Why everyone was wrong about Net Neutrality, by Tim Wu, in the New Yorker.
Interesting article by Pam Martens and Russ Martens in Wall Street on Parade. Read the whole article, but one key point:
Cartel activity in every facet of U.S. and London financial markets now seems to be the norm with regulators typically five to ten years too late in sniffing out the illegal conduct.
Gemalto is blowing smoke as hard as it can, and in so doing reveals a disturbing level of ignorance about cybersecurity. Jeremy Scahill reports at The Intercept:
Gemalto, the French-Dutch digital security giant, confirmed that it believes American and British spies were behind a “particularly sophisticated intrusion” of its internal computer networks, as reported by The Interceptlast week.
This morning, the company tried to downplay the significance of NSA and GCHQ efforts against its mobile phone encryption keys — and, in the process, made erroneous statements about cellphone technology and sweeping claims about its own security that experts describe as highly questionable.
Gemalto, which is the largest manufacturer of SIM cards in the world, launched an internal investigation after The Intercept six days ago revealed that the NSA and its British counterpart GCHQ hacked the company and cyberstalked its employees. In the secret documents, provided by NSA whistleblower Edward Snowden, the intelligence agencies described a successful effort to obtain secret encryption keys used to protect hundreds of millions of mobile devices across the globe.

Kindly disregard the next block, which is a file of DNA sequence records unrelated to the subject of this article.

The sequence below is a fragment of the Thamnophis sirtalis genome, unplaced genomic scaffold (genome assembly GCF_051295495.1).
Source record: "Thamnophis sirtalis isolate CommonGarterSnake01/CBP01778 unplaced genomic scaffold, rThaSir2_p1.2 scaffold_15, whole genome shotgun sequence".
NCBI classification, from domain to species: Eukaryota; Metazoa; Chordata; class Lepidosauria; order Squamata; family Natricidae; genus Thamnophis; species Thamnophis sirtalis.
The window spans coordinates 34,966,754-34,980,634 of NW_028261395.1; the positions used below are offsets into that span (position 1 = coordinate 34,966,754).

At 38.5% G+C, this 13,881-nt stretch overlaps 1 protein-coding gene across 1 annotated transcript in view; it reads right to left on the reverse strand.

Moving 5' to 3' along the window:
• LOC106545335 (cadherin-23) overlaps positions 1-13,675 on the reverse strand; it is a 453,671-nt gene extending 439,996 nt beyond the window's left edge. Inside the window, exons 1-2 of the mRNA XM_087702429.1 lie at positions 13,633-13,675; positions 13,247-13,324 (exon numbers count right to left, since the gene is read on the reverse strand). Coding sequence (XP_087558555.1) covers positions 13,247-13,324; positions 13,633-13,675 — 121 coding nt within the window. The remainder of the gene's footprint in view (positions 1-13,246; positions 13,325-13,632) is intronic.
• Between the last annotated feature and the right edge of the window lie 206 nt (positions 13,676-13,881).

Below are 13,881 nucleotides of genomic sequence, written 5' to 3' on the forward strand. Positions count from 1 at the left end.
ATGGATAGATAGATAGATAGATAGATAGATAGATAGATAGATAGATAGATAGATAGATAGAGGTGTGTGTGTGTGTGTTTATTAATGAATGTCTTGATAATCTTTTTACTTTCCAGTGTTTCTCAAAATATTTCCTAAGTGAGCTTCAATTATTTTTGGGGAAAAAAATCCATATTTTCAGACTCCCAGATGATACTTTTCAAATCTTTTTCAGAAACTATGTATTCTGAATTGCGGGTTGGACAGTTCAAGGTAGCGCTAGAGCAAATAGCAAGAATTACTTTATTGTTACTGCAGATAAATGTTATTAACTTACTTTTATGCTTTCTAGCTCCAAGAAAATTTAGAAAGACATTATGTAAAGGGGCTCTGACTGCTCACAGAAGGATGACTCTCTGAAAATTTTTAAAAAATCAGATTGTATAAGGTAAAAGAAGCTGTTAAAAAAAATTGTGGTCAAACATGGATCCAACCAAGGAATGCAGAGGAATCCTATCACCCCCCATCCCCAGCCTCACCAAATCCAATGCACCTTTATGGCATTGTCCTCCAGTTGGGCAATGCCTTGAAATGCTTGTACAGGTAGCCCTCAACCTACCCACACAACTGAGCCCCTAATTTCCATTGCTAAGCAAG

The company was eager to address the claims that its systems and encryption keys had been massively compromised. At one point in stock trading after publication of the report, Gemalto suffered a half billion dollar hit to its market capitalization. The stock only partially recovered in the following days.
After the brief investigation, Gemalto now says that the NSA and GCHQ operations in 2010-2011 would not allow the intelligence agencies to spy on 3G and 4G networks, and that theft would have been rare after 2010, when it deployed a “secure transfer system.” The company also said the spy agency hacks only affected “the outer parts of our networks – our office networks — which are in contact with the outside world.”
Security experts and cryptography specialists immediately challenged Gemalto’s claim to have done a “thorough” investigation into the state-sponsored attack in just six days, saying the company was greatly underestimating the abilities of the NSA and GCHQ to penetrate its systems without leaving detectable traces.